periodic case or if the double well potential has a re\ufb02ection symmetry then the

Periodic case or if the double well potential has a

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periodic case, or if the double-well potential has a reflection symmetry, then the termsin this series are independent of the minimum we expand around. The degeneracy isnot lifted to any order in perturbation theory. We will choose the classical energy atthe minimum to be zero.Time-dependent saddle points of the Euclidean action, which we will dubinstantons,lead to contributions to the ground-state energy that are of order eS0/g2. Normally,we would neglect these in comparison with the terms in the expansion, but they willgive the leading contribution to the energysplittingsbetween the classically degeneratelevels. In order to have a finite actionS0, in the limitβ→ ∞, the instanton solutionmust have the asymptoticsx(t)x±minast→ ±∞. It must interpolate between twodifferent minima. Clearly this means that|dx/dt| →0 for large|t|.Saddle points of the Euclidean action are given by solutions ofd2xdt2=V(x),which are Newton’s equations in a potentialV, for a particle of unit mass. TheEuclidean energy,12˙x2V, is conserved in this motion. On evaluating it att= ±∞,we find˙x2=2V,which can be solved by quadratures. Notice that, for any pair of minima, there aretwo solutions, related by time reversalt→ −t. We (arbitrarily) call one of them theinstanton, and the other the anti-instanton. Note that, in any relativistic quantum fieldtheory, we always have a kind of time-reversal symmetry, namely TCP. Thus, in thiscontext, every instanton will always have an anti-instanton.Given the form of the solution, we can now understand the term instanton. Expandthe equation of motion around a minimumx(t)=xmin+δ. Then¨δ=V(xmin.SinceVis positive the solutions are rising and falling exponentials. We have to choosethe falling exponential at botht→ ±∞, in order to obey the finite action boundaryconditions. Thus, the instantonx(t)differs from the classical ground state only in1We will not deal with the sub-leading terms inβ. From them, one can extract information about excitedstates. See the book by Zinn-Justin [111].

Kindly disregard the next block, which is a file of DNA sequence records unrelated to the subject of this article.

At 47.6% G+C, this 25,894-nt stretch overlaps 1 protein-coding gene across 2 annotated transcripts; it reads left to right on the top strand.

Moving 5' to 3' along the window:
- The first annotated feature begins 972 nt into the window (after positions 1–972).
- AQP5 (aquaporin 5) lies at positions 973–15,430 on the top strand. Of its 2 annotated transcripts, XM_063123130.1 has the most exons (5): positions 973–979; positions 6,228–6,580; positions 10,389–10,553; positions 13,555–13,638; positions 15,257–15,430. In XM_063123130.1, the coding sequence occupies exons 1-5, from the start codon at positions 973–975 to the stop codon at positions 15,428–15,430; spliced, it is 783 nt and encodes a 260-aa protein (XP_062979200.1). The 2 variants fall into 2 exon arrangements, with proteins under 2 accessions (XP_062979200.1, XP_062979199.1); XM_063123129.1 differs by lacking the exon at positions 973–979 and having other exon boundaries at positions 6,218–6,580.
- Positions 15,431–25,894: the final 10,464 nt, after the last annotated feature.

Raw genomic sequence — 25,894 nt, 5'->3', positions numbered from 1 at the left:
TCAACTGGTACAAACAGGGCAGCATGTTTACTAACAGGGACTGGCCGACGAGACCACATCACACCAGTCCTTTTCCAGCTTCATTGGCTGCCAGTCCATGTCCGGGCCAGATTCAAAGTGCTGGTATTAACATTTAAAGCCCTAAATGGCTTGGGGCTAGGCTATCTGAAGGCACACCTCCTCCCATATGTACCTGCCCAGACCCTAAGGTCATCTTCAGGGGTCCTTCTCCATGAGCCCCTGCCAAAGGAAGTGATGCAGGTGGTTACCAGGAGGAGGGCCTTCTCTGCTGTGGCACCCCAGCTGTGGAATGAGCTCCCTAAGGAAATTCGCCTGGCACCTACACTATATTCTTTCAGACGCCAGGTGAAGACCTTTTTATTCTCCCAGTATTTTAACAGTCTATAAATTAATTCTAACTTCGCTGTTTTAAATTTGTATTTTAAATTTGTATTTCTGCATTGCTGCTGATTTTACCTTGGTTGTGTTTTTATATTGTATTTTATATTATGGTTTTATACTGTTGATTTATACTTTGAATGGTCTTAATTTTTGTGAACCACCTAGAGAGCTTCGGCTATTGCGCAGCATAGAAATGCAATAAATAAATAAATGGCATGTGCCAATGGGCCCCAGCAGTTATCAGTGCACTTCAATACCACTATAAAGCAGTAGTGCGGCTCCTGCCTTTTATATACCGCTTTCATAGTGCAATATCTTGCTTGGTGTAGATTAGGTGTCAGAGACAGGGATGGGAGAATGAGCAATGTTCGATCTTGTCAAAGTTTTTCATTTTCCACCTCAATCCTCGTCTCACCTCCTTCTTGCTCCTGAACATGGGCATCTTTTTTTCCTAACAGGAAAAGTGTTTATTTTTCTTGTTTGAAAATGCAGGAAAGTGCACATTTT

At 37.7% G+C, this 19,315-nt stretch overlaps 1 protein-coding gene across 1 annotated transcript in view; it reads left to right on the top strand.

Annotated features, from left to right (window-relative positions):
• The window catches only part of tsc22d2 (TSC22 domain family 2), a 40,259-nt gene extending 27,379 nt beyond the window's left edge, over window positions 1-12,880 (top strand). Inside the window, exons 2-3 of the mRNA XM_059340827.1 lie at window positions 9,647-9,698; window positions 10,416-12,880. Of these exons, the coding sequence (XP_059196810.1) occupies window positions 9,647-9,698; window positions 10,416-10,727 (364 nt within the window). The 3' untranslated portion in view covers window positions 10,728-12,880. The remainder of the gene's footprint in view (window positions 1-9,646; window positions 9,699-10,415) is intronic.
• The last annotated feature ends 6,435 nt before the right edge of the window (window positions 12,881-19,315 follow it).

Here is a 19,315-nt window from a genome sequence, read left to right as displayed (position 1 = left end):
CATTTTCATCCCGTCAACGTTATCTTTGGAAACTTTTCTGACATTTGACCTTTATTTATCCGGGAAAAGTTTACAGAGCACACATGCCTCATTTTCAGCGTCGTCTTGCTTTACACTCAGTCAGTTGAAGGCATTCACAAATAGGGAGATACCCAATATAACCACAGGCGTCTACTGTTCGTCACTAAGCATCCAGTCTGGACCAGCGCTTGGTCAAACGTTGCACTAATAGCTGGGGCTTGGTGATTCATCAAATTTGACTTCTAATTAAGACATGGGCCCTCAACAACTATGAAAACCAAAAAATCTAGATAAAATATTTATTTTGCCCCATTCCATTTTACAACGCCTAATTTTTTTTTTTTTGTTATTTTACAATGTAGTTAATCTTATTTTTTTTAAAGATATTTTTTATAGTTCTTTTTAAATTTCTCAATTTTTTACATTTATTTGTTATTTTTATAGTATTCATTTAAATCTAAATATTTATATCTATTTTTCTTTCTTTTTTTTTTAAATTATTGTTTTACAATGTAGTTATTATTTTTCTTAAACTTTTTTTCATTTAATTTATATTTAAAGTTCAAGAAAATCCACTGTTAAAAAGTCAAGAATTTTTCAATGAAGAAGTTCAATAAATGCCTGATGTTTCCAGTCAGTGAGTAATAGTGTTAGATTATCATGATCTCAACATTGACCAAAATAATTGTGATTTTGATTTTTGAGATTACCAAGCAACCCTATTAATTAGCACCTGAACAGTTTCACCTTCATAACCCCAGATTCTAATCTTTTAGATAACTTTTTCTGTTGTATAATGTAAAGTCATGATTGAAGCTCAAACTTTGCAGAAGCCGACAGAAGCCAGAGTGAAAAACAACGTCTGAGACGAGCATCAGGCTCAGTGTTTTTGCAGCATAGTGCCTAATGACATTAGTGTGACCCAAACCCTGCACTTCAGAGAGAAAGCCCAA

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20910.2 Instantons in quantum mechanicsthe local vicinity of some pointt1(which may be chosen arbitrarily because of time-translation invariance). It thus has a particle-like aspect, which explains the suffixon,but localized in time rather than space, which is indicated by the prefixinstant. Inhigher-dimensional field theories instantons will be localized in both time and space.We can also reinterpretd-dimensional instantons as localized (d+1)-dimensional staticsolutions. The latter are known assolitons, and actually do define particle states in thequantum theory.Time-translation invariance implies that, in theβ→ ∞limit, we have a continuousset of solutions, labeled byt1. We can write them asx(t)=X(t+t1), whereX(t)is the solution whose maximum deviation fromx±minoccurs att=0. Obviously, wehave to integrate over this whole set of saddle points, because they have the same
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